Mystery surrounds the arson-related death of a rural eccentric who eschewed trousers.
On the same night that Annie Bly’s daughter Meredith, a professional ballet dancer in New York City, gives a benefit performance for the “town hall auditorium restoration committee,” elderly farmer Morgan Mason burns to death in his upstate home. Though a man of few words, Mason was notorious in Killdeer, a couple of hours north of Manhattan, for annoying his neighbors and for wearing skirts. Annie (Tabula Rasa, 2005), a wry reporter for the Killdeer County Courier and Gazette, is doubly tied to the case. Her uncle Billy is the fire marshal, and her husband Sebastian is the state trooper assigned to investigate. So she’s in a prime position for the inside skinny. Right off, the burn pattern and a conspicuously placed pipe tip Billy that this was murder, a supposition confirmed by the autopsy. But who in Killdeer was annoyed enough at Mason to kill him? Every offbeat local seems to have a motive and a back story. Annie’s focus on this question gets diffused when her editor, Slim Cornfield, asks her to take over the paper, unexpectedly and immediately. Meanwhile, one of the prime suspects, tabloid television provocateur Creedmore Snowdon, stirs up some controversy by airing a piece that claims Mason died of spontaneous combustion.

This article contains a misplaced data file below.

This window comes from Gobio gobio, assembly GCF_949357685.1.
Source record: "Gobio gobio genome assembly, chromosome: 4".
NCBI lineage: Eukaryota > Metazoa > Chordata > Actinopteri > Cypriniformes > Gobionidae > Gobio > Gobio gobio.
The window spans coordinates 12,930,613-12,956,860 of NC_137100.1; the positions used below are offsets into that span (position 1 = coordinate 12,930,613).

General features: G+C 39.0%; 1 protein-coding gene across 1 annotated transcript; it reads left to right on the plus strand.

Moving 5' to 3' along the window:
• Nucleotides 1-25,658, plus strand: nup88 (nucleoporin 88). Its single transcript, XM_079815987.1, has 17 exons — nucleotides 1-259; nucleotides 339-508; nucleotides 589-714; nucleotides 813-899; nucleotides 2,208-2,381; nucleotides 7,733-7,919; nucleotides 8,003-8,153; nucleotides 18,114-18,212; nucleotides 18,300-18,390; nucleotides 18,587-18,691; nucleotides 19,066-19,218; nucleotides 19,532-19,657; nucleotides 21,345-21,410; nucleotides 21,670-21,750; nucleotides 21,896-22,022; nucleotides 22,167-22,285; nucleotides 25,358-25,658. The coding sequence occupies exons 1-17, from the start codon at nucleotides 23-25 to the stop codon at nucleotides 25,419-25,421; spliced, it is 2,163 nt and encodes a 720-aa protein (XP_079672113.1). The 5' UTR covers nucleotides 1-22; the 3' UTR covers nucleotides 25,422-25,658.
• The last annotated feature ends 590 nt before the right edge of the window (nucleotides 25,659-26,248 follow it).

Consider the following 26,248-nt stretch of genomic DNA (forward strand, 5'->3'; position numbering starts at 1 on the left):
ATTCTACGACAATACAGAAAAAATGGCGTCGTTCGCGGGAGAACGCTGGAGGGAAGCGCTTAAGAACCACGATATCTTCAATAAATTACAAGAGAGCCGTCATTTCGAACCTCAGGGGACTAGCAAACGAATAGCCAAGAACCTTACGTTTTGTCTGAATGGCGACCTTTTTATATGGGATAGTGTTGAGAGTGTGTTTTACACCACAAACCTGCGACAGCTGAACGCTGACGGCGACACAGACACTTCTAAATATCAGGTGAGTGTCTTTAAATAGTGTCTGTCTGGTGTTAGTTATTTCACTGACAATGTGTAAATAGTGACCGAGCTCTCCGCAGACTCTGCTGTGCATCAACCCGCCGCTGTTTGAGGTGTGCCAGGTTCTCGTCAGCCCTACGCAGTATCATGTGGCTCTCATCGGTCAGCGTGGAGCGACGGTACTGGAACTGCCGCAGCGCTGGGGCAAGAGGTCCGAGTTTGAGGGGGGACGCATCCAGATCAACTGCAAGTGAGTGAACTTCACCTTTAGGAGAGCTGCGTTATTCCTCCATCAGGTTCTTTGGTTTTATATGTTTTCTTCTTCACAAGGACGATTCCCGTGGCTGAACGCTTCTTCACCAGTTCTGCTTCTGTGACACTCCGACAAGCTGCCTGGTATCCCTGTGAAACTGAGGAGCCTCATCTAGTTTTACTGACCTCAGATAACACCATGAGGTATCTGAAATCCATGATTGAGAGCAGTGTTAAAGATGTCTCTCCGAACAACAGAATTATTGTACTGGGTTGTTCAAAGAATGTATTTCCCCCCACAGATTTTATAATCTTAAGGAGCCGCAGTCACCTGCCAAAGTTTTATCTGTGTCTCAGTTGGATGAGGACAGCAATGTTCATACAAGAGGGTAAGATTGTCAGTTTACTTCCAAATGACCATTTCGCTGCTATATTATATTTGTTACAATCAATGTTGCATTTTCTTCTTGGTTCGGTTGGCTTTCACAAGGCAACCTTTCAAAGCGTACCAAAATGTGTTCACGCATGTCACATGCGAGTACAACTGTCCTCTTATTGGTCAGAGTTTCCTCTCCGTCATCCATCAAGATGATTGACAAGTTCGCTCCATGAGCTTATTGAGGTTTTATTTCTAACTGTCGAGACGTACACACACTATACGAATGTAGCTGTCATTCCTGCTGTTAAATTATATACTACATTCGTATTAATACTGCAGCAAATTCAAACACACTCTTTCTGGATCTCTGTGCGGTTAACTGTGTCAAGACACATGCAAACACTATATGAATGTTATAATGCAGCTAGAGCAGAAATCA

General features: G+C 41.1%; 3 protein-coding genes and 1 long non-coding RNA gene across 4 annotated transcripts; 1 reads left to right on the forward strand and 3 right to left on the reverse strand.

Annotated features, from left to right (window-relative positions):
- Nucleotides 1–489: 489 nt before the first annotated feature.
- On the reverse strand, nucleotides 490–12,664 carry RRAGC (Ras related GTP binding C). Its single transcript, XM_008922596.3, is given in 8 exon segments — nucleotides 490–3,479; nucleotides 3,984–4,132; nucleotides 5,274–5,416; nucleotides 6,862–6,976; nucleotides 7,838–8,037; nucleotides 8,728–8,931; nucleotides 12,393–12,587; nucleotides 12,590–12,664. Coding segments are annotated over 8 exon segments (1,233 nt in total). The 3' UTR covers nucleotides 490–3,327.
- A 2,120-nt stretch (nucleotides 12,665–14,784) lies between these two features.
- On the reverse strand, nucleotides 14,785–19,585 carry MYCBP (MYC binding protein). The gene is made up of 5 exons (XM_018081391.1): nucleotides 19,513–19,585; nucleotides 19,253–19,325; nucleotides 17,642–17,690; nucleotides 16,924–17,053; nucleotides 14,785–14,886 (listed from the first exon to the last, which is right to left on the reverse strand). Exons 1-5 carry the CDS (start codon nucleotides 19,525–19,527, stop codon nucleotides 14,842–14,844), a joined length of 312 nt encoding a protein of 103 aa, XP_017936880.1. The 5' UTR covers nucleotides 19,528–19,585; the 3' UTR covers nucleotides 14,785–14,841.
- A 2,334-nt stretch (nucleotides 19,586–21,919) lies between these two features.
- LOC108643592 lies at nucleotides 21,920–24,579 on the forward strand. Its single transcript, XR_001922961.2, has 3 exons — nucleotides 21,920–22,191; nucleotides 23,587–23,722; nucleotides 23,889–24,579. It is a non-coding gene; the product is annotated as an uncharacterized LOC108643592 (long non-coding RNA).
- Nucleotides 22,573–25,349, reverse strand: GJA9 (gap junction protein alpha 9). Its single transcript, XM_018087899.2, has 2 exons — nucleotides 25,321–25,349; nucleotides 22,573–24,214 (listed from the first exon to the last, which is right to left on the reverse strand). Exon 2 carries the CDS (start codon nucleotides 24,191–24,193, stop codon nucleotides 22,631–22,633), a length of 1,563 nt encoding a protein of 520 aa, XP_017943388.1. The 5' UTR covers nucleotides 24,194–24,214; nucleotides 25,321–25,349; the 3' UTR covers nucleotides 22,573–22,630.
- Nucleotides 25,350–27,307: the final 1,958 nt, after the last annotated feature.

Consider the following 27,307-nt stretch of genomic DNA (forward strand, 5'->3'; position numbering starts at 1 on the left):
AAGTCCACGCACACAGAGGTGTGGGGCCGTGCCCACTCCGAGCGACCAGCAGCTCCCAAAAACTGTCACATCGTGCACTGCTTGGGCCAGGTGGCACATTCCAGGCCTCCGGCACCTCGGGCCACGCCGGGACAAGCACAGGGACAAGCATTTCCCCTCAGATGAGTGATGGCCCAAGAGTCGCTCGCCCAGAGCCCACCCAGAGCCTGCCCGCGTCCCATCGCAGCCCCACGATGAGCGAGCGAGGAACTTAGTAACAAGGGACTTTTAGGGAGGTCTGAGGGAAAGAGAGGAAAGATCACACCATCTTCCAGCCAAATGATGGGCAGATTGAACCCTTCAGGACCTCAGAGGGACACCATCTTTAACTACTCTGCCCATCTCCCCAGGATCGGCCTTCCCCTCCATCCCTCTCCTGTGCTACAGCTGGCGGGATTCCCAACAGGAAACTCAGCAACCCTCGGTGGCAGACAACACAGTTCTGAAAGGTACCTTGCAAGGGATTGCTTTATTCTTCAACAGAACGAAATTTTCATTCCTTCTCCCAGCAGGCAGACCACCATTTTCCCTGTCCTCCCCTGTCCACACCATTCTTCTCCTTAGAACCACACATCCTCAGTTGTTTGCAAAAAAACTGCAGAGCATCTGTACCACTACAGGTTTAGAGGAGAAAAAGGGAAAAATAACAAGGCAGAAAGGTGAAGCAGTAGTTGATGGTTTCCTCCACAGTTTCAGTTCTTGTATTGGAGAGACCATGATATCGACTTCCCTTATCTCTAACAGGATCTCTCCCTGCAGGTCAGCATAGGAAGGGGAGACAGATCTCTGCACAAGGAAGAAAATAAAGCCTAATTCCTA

Reuben’s sixth is a lively whodunit with welcome affection for the uniqueness of small towns.